In any case, today I passed this incestuous restaurant on the way back from class.

 
CB27
940217.  Wed Sep 19, 2012 3:42 am Reply with quote

Going back to kissing cousins again, we should mention Edgar Allan Poe as his marriage to his cousin is Qi as well.

He met his future wife, Virginia, when he left the army, he was 20 and she was only 7. Within 4 years he was living in the same house and was wooing a neighbour, using Virginia as a go between for the two (she would have been 11 at the time).

Within a couple of years both Virginia's grandmother and brother died, leaving her and her mother facing a tough existence, and it seems that by this time Edgar had become interested in his 13 year old cousin (he was twice her age by then).

Virginia had a half sister, who was also her second cousin, as their mothers were cousins. This sister was married to another cousin (this was one heck of a close family!), and this cousin was worried about Edgar's intention towards Virginia because of her age (who cared about them being cousins by this time?).

Edgar managed to convince Virginia to allow the two to marry, listing her age on the marriage certificate as 21 instead of 13. Unfortunately their marriage lasted a little over 11 years, as Virginia died from TB at just 24 years old. Poe would die two and a half years later, having been found wandering the streets in confusion.

 
suze
940374.  Wed Sep 19, 2012 3:55 pm Reply with quote

MinervaMoon wrote:
suze -- for whom I once demonstrated this -- can vouch for the fact that I can recite "The Trouble with Tribbles" verbatim.


Duly vouched!

MinervaMoon wrote:
Jimmy Doohan ... loathed him


In turn, I've probably told Minerva this before. Jimmy Doohan's autobiog (which is called, would you believe, Beam me up, Scotty) makes it very clear indeed how much Jimmy disliked Bill Shatner. It has been reported that they made some kind of peace not long before Jimmy died, although this claim is denied nearly as often as it is made.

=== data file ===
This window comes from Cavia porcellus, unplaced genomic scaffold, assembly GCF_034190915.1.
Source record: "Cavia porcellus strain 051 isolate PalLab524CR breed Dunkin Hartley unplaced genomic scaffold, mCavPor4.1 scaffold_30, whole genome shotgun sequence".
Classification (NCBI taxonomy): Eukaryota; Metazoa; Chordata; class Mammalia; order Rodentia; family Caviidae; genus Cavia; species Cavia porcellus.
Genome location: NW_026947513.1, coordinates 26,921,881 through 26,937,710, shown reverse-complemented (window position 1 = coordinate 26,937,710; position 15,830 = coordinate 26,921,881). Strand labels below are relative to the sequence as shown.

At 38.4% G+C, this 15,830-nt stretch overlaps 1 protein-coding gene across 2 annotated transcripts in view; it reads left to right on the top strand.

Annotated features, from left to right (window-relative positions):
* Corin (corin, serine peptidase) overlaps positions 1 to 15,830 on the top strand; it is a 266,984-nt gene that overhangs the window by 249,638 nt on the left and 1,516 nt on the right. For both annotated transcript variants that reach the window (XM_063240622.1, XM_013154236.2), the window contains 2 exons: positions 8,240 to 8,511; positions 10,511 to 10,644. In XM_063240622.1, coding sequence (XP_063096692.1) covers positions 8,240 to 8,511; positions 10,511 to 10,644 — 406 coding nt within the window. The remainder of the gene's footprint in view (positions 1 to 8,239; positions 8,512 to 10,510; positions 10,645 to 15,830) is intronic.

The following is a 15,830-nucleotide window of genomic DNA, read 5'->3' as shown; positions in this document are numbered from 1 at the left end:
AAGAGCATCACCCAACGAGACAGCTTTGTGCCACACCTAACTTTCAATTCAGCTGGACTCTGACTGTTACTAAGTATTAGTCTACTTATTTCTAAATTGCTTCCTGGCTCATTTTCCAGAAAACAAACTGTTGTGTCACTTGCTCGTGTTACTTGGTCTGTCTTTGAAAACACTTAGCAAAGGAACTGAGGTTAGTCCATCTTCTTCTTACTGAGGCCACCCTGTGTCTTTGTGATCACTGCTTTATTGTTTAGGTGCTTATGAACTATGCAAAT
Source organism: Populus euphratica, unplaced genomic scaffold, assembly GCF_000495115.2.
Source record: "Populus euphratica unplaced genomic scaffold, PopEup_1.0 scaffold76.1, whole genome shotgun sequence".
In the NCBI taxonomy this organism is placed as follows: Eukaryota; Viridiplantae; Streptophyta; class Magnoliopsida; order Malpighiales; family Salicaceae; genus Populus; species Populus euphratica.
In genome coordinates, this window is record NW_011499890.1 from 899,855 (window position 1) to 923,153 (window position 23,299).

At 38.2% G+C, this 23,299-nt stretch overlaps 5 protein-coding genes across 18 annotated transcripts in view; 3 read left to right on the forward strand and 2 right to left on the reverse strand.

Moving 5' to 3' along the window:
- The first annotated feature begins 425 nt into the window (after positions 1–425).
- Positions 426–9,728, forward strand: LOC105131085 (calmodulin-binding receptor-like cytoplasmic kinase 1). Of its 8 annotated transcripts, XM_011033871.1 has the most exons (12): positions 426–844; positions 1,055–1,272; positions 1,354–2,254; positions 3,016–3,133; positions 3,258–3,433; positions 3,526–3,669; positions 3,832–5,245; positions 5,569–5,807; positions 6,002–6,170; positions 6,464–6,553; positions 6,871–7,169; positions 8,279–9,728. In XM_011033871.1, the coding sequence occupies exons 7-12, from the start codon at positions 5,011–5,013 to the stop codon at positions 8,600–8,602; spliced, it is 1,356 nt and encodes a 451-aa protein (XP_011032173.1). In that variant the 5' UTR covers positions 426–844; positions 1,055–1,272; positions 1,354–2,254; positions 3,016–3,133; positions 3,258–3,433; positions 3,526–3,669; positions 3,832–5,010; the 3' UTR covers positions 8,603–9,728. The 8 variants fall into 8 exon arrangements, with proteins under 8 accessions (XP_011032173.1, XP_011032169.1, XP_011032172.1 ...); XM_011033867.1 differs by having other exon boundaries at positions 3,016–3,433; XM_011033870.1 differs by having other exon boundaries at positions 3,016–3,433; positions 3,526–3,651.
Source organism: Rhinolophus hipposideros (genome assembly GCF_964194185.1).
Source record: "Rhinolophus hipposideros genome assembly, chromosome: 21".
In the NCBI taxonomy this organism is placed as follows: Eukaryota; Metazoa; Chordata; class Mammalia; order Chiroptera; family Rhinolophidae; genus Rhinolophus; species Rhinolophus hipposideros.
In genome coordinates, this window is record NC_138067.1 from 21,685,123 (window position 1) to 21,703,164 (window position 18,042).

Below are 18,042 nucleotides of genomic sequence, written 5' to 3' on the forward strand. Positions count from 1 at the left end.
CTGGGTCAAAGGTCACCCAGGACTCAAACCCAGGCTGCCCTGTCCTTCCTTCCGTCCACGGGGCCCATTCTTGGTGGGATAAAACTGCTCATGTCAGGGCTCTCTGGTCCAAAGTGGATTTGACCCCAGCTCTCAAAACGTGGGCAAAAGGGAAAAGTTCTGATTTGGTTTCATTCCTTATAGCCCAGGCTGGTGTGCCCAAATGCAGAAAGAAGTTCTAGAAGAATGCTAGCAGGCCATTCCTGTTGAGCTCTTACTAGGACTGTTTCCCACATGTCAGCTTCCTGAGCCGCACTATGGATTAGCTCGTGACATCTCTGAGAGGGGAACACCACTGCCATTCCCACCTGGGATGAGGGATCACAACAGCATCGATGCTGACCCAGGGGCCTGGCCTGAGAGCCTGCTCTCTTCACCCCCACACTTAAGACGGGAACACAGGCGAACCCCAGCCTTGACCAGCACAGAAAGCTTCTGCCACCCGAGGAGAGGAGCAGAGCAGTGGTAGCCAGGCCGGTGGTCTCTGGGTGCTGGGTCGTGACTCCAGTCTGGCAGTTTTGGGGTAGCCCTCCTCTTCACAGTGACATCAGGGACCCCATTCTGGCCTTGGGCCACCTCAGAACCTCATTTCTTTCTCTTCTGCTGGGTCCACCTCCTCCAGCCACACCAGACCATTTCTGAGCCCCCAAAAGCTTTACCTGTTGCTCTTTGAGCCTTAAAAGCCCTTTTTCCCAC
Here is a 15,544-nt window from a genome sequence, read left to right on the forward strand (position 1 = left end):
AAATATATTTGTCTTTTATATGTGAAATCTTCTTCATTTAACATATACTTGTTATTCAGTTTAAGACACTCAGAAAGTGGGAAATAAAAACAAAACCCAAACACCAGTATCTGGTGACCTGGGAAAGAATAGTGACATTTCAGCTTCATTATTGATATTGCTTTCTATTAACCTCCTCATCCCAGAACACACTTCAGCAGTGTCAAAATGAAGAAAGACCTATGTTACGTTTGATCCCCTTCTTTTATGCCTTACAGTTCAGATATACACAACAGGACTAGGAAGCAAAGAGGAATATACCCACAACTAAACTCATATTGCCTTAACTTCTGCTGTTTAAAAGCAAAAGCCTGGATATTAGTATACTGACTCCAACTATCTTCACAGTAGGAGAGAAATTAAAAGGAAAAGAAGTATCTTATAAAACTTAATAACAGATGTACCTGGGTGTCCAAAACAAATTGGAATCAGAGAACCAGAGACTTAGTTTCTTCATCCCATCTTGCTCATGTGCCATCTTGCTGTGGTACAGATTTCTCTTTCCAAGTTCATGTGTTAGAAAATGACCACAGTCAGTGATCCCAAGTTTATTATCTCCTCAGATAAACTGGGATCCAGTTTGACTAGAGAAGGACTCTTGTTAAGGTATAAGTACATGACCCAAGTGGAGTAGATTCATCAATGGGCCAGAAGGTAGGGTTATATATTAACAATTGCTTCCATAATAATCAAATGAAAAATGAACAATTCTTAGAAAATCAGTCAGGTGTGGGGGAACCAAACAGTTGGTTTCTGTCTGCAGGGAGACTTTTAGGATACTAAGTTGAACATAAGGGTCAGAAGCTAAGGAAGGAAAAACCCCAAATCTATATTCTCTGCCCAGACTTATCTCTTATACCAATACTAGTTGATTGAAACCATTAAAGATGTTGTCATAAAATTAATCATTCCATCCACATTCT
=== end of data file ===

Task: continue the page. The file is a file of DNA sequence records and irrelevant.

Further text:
Jimmy didn't particularly like Leonard Nimoy either, but there was nothing like the detestation that he had for Shatner.

An Irish Canadian from Vancouver with a fondness for a drink and a reserved and deeply religious Southern gentleman from Georgia didn't have a great deal in common, and so Jimmy never really knew DeForest Kelley all that well. It seems that Mr Kelley was a reluctant celebrity, didn't go to showbiz parties unless he was being paid for it, and kept himself largely to himself.

 
Arcane
940405.  Wed Sep 19, 2012 5:04 pm Reply with quote

Do we have a dedicated Star Trek fan page? If not, perhaps we should!

MM sat next to Wil Wheaton? Sheldon would be having the hissy fit to end all hissy fits...

 
'yorz
940408.  Wed Sep 19, 2012 5:24 pm Reply with quote

*surreptitiously hands exnihilo much-needed valerian drops*

 
Arcane
940410.  Wed Sep 19, 2012 5:41 pm Reply with quote

Back to the topic...

Just how many of the British Royal Family were/are closely related as in first cousins etc? Was it a common theme in European Royalty or just in the UK?

I'd also be interested if anyone has figures on how common first cousin marriages actually are, and what it means for any children genetics wise.

 
Strawberry
940411.  Wed Sep 19, 2012 5:45 pm Reply with quote

A few minutes ago, i remembered something from a programme that i watched in August. The programme was Channel 4's Greatest Comedy Shows and Peep Show came second. It was mentioned that when people in Peep Show kiss, they are in fact kissing the camera. And Issy Suttie (who plays Dobby) said that people sometimes ask her if she has kissed anyone while appearing in Peep Show, meaning that she has to explain that she has only ever kissed the camera.

 
suze
940413.  Wed Sep 19, 2012 6:18 pm Reply with quote

Arcane wrote:
Just how many of the British Royal Family were/are closely related as in first cousins etc? Was it a common theme in European Royalty or just in the UK?


It absolutely has been a common theme among European royalty. The Habsburg dynasty, who ran an empire from Vienna for five hundred or so years, were particularly known for marrying close relatives.